FIG. 2 shows an embodiment of a high-speed CNT FET 200 incorporating a CNT 240 deposited on substrate 210. The substrate 210 may be an insulating substrate, such as quartz (SiO2), or the substrate 210 may be a conducting substrate, such as Si. The substrate 210 may include materials with low RF losses such as sapphire (Al2O3), Galium Arsenide (GaAs), Silicon Carbide (SiC), high resistivity Si, alumina (AlOx), glass, beryllia (BeO), titanium oxide (TiO2), ferrite, Teflon (a registered trademark of DuPont) (polytetrafluoroethylene), ceramic, plastic or any combination thereof. The source electrode 270 and drain electrode 250 are grown or deposited on the substrate 210. As shown, the source electrode 270 and drain electrode 250 are deposited on the substrate 210 so as to make contact with the CNT 240. The CNT 240 acts as a channel between the source electrode 270 and drain electrode 250, through which current flows. CNT FET 200 may use a single carbon nanotube molecule to form the channel between the source electrode 270 and drain electrode 250. CNT FET 200 may include one or more additional CNT molecules next to (e.g., side by side) CNT 240. The additional CNTs may be deposited on substrate 210 in any configuration, such as in parallel, stacked, crisscrossed, interweaved or any other configuration. If a plurality of CNTs are deposited, these may or may not make contact with one another. Depositing a plurality of CNTs 240 on substrate 210 will result in a wider channel between the source electrode 270 and drain electrode 250, causing, for example, a larger output current, increasing the transconductance of the device.

A gate dielectric 260 is deposited on CNT 240 (or additional CNTs). The gate dielectric 260 may also extend over the source 270 and the drain 250, as shown, or the gate dielectric 260 may only cover a portion of the CNT 240 in the region under the gate electrode 280. A gate 280 is deposited on the gate dielectric 260 above the CNT 240, as shown. The gate 280 may be deposited over all or a portion of the CNT 240. The gate 280 may extend over a small portion of the source electrode 270 or the drain electrode 250, but this will lead to reduced device performance. The CNT FET 200 shown in FIG. 2 is based on a top-gated geometry.

The gate dielectric 260 may comprise a plurality of materials, such as Titanium Oxide (TiO2), Hafnium Oxide or Hafnia (HfO2), Zirconium Oxide (ZrO2), Barium Strontium Titanate (BaSrTiO3), Aluminum Oxide or Alumina (AlOx), Tantalum Oxide (Ta2O5), Aluminum Nitride (AlN), Silicon Nitride (Si3N4), Silicon Oxide (SiOx) and/or combinations thereof. In one embodiment, the gate dielectric 260 may be 100 nm thick, or may range between 1 nm and 600 nm in thickness. The gate dielectric 260 may comprise a high κ (dielectric constant) dielectric material. For example κ for gate dielectric 260 may be greater than or equal to 15, or may range from 4 to 300. The high-κ dielectric gate oxides, such as TiO2, HfO2, ZrO2, Ta2O5, and BaSrTiO3, may be used to increase the device transconductance. Lower κ dielectrics (e.g., where κ is less than 15) may also be used. The thickness of the gate dielectric 260 can be varied (e.g., increased or decreased) to change, for example, the dielectric characteristics of the device. For example, if a lower κ dielectric is used, the thickness of the lower κ dielectric can be increased to change the characteristics of the device.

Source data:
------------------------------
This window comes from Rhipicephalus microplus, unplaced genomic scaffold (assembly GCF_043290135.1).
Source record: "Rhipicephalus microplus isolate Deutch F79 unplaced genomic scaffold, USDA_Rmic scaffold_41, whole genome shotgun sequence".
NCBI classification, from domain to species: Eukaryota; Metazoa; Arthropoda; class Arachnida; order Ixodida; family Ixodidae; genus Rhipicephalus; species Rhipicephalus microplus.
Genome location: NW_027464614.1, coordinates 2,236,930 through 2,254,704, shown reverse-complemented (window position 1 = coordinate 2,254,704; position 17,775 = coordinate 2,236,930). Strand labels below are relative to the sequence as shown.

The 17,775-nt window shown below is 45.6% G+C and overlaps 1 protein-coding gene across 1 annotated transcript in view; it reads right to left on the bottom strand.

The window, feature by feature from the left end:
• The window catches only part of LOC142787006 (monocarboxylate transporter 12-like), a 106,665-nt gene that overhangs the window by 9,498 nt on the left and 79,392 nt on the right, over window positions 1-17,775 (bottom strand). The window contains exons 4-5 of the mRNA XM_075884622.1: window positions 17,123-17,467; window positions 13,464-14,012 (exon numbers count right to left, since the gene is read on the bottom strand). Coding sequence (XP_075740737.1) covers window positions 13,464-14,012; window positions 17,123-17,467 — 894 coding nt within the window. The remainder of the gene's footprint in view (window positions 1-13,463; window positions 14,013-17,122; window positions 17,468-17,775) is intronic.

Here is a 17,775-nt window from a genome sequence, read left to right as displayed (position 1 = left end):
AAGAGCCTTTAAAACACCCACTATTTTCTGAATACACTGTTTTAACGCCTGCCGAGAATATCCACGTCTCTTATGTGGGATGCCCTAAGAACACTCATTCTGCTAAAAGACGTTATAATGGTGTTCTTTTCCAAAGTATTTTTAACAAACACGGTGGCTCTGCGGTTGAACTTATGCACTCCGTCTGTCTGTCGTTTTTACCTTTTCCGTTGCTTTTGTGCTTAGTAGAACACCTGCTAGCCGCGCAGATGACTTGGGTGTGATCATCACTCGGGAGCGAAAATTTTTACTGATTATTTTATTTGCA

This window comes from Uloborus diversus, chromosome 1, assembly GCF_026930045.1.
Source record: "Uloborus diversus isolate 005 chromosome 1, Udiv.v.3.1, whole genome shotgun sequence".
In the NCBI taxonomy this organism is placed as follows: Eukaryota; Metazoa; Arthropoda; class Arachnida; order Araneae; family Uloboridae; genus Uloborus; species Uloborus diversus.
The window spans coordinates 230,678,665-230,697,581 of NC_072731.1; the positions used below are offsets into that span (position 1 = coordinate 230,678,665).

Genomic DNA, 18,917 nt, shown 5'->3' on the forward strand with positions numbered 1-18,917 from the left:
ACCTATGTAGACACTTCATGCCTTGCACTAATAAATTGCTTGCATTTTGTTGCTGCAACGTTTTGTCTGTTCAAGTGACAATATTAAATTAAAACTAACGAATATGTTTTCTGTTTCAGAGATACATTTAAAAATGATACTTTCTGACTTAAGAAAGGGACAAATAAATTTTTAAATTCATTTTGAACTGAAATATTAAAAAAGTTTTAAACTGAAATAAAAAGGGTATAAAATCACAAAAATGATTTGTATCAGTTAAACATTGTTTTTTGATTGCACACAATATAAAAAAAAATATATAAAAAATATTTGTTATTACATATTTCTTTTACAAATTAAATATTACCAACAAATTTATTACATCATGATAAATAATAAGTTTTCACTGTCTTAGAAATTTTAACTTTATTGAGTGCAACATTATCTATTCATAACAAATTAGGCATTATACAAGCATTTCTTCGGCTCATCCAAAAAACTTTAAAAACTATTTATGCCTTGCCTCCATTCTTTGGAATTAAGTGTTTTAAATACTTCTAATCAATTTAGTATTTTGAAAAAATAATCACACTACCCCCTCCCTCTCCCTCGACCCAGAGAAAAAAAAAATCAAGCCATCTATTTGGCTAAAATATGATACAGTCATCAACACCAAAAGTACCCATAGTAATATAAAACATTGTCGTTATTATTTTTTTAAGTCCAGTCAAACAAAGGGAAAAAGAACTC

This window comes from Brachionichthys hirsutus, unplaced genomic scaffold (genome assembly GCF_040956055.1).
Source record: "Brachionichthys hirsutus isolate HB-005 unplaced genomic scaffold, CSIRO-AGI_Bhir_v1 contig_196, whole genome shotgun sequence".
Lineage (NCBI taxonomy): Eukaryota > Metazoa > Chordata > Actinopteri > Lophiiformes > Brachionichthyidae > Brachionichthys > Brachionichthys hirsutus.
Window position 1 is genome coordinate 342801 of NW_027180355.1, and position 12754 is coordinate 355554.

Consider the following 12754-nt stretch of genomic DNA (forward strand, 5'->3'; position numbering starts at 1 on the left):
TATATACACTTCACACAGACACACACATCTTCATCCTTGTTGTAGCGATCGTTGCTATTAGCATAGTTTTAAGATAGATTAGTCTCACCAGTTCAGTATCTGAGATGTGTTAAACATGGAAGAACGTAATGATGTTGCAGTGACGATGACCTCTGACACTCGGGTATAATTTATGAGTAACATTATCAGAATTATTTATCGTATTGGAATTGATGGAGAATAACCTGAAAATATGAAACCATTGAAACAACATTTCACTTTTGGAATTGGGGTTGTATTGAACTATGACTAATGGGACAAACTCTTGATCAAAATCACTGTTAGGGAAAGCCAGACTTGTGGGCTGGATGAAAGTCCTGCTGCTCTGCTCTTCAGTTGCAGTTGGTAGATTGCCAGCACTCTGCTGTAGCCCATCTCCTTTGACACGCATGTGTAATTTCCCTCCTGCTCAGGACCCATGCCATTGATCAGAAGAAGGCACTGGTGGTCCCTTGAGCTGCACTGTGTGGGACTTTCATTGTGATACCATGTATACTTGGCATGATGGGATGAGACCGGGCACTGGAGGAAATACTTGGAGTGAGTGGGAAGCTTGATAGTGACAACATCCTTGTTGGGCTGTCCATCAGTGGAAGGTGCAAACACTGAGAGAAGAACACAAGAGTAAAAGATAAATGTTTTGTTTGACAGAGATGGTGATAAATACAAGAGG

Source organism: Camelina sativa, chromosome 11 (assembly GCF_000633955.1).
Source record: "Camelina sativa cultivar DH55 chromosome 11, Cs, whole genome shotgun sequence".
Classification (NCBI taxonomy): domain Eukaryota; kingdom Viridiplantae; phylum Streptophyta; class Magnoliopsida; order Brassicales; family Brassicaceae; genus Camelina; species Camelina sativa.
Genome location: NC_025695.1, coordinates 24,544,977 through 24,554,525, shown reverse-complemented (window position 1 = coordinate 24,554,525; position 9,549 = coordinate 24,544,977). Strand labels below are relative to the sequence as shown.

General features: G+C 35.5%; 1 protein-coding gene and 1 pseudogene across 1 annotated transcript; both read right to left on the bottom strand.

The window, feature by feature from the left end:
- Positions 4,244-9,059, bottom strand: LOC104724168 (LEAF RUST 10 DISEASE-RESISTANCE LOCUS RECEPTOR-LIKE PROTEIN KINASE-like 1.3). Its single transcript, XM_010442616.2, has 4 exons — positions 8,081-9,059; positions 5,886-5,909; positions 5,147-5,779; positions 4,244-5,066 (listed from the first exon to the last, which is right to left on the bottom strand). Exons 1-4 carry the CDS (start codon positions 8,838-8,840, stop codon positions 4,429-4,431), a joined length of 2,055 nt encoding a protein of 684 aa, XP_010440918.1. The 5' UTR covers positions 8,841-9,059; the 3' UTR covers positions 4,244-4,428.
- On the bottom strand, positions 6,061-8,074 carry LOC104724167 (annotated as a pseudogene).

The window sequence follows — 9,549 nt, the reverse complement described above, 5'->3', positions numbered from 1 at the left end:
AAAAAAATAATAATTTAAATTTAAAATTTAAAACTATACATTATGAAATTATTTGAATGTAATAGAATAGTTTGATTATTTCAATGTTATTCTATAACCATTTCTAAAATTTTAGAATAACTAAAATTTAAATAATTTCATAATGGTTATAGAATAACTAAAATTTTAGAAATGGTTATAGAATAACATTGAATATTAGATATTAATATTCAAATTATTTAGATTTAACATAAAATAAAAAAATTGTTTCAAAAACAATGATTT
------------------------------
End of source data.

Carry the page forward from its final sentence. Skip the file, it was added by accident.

The top-gated geometry of CNT FET, such as CNT FET 200 shown in FIG. 2, can operate at high speeds. For example, CNT FET 200 can operate in the radio frequency (RF), microwave frequency, or millimeter-wave (mm-wave) ranges, and exhibits improved performance over conventional FETs. CNT FET 200 exhibits frequency independent performance for frequencies as high as 23 GHz. Calculations show that CNT FET 200 can operate at speeds in excess of 6 THz.

The top-gated device geometry of CNT FET 200 minimizes the gate-source and gate-drain capacitances, and maximizes the operating speed. In one embodiment, the CNT FET 200 is fabricated by growing single-walled carbon nanotubes on a substrate, such as quartz, using, for example, the chemical vapor deposition (CVD) technique. CVD may be used to deposit, for example, a 1.2 nm diameter nanotube(s) on RF compatible quartz substrates, which provide minimal losses at microwave frequencies. Source and drain contacts can be formed from, for example, a titanium/gold metal bi-layer, using a standard optical lithography lift-off process. Other possible contact metals include but are not limited to tungsten (W), titanium (Ti), platinum (Pt), gold (Au), silver (Ag), molybdenum (Mo), nickel (Ni), palladium (Pd), rhodium (Rh), niobium (Ni), aluminum (Al) and/or combinations thereof. The overall channel length of a CNT FET can be approximately 5 μm, with the gate covering about 1 μm. A 220 nm thick Si3N4 gate dielectric can be sputtered prior to the deposition of a niobium/aluminum gate electrode. The CNT FET device fabricated using the foregoing process produces an n-type depletion-mode CNT transistor.

In an embodiment, an input RF voltage (Vg) is applied to the gate electrode 280. A DC current is applied to the channel formed by CNT 240. The application of the RF voltage produces an output RF voltage (Vds) between the source electrode 270 and the drain electrode 250. The top-gated CNT FET 200 configuration, formed by growing a nanotube 240 on an insulating substrate 210, works well at high frequencies. Thus, as the frequency of the RF input voltage, Vg is increased, the CNT FET 200 maintains its performance, and provides a constant output, in some cases, up to frequencies of 6 THz. The configuration of CNT FET 200 minimizes the parasitic capacitance and conductive losses at high frequencies. In this geometry, the source/drain electrodes (270, 250) and the gate electrode (280) have no overlap, this results in parasitic capacitance that is reduced by several orders of magnitude. Use of insulating substrates, such as quartz, substantially reduces these losses in the microwave and mm-wave frequency ranges. In addition, quartz substrates are potentially less expensive and more readily available than other RF compatible substrates.